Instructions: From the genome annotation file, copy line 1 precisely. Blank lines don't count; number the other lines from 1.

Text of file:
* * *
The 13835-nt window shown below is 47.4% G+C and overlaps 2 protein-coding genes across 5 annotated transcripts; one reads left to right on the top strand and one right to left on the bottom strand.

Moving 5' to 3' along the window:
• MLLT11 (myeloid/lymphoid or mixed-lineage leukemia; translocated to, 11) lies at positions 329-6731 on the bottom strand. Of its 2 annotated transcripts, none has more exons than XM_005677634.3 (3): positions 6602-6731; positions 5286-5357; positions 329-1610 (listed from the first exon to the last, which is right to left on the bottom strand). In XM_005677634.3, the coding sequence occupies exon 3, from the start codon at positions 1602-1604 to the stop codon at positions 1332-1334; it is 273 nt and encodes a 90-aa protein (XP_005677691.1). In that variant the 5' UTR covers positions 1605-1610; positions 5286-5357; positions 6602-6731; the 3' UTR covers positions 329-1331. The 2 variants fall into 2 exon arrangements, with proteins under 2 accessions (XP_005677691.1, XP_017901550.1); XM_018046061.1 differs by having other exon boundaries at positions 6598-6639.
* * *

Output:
The 13835-nt window shown below is 47.4% G+C and overlaps 2 protein-coding genes across 5 annotated transcripts; one reads left to right on the top strand and one right to left on the bottom strand.